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"The New Colossus" is a sonnet by Emma Lazarus (1849-1887), written in 1883 and, in 1903, engraved on a bronze plaque and mounted inside the Statue of Libertymarker.

The plaque at the Statue of Liberty

History of the poem

The poem was written as a donation to an auction of art and literary works conducted by the "Art Loan Fund Exhibition in Aid of the Bartholdi Pedestal Fund for the Statue of Libertymarker", the aim of which was to raise money for the pedestal's construction The contribution was solicited by fundraiser William Maxwell Evarts. Initially Lazarus refused, but Constance Cary Harrison convinced her that the statue would be of great significance to immigrants sailing into the harbor .

"The New Colossus" was the only entry read at the exhibit's opening, but was forgotten and played no role at the opening of the statue in 1886. In 1901, Lazarus's friend Georgina Schuyler began an effort to memorialize Lazarus and her poem, which succeeded in 1903 when a plaque bearing the text of the poem was mounted on the inner wall of the pedestal of the Statue of Liberty .

The line "Keep, ancient lands, your storied pomp!" has read "Keep ancient lands, your storied pomp!" on the plaque hanging inside the Statue of Liberty since its unveiling in 1903.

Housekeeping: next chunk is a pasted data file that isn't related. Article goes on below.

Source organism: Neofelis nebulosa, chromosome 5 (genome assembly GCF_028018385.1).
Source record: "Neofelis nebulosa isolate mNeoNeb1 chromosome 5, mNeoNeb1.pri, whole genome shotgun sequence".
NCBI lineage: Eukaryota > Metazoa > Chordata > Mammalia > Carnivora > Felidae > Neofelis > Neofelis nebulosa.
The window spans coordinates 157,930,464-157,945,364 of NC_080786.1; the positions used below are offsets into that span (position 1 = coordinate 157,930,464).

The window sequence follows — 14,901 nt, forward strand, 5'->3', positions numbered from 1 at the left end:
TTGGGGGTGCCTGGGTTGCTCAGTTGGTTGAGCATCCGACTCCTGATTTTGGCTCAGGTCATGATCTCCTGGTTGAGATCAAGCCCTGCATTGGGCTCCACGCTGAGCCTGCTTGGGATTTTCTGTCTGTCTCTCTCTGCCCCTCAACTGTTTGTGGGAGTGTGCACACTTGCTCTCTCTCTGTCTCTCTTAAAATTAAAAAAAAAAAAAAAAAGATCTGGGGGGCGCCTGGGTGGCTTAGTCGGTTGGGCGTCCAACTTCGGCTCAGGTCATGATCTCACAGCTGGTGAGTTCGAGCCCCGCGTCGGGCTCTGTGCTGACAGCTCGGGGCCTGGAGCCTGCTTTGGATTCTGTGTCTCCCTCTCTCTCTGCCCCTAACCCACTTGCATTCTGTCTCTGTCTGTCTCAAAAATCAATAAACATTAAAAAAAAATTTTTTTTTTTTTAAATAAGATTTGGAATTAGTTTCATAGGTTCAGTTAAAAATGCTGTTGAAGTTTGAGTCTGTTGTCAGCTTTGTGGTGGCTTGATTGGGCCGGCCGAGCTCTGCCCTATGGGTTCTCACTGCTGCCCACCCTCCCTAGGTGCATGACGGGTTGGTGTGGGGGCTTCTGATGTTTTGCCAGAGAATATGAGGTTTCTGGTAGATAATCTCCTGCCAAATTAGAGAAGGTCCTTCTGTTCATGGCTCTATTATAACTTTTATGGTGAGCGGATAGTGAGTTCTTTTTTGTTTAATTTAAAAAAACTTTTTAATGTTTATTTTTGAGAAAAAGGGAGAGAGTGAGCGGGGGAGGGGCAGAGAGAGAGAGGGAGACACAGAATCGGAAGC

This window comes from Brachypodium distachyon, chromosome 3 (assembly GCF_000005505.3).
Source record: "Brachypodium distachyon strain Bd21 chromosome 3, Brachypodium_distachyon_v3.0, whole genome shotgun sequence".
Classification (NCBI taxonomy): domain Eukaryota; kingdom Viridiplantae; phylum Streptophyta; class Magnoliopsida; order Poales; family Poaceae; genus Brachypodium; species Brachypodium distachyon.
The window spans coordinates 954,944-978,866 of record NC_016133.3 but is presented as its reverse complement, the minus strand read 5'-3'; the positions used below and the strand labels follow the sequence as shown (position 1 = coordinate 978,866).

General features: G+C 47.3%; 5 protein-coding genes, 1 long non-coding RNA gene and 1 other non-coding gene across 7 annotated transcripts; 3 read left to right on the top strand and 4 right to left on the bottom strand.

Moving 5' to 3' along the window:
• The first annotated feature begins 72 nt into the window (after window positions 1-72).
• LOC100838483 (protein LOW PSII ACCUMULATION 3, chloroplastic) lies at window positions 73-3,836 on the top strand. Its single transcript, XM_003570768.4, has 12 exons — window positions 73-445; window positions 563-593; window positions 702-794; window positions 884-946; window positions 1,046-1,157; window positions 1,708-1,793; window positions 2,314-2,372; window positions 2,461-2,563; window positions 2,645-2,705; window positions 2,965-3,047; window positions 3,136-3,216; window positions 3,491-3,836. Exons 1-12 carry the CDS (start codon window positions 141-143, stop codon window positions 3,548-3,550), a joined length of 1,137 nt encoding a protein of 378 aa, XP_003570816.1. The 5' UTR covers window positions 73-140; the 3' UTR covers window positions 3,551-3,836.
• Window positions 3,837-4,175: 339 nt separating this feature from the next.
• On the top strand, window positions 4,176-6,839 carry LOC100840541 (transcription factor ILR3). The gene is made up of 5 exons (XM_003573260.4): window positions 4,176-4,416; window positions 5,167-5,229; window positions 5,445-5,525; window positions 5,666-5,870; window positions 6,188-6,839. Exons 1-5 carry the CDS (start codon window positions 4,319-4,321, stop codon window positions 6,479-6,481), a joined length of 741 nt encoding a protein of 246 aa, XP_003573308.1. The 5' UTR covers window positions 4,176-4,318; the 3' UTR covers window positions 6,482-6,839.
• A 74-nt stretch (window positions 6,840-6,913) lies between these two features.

The title of the poem and the first two lines refer to the Colossus of Rhodesmarker, one of the Seven Wonders of the Ancient World. The poem talks about the millions of immigrants who came to the United Statesmarker (many of them through Ellis Islandmarker at the port of New York).

The "air-bridged harbor that twin cities frame" refers to New York Citymarker and Brooklynmarker , not yet consolidated into one unit in 1883.


Author John T. Cunningham wrote that "The Statue of Liberty was not conceived and sculpted as a symbol of immigration, but it quickly became so as immigrant ships passed under the statue. However, it was Lazarus's poem that permanently stamped on Miss Liberty the role of unofficial greeter of incoming immigrants" .

James Russell Lowell wrote that the poem gave the Statue of Libertymarker a "raison d'ĂȘtre" andPaul Auster wrote that "Bartholdi's gigantic effigy was originally intended as a monument to the principles of international republicanism, but 'The New Colossus' reinvented the statue's purpose, turning Liberty into a welcoming mother, a symbol of hope to the outcasts and downtrodden of the world" .

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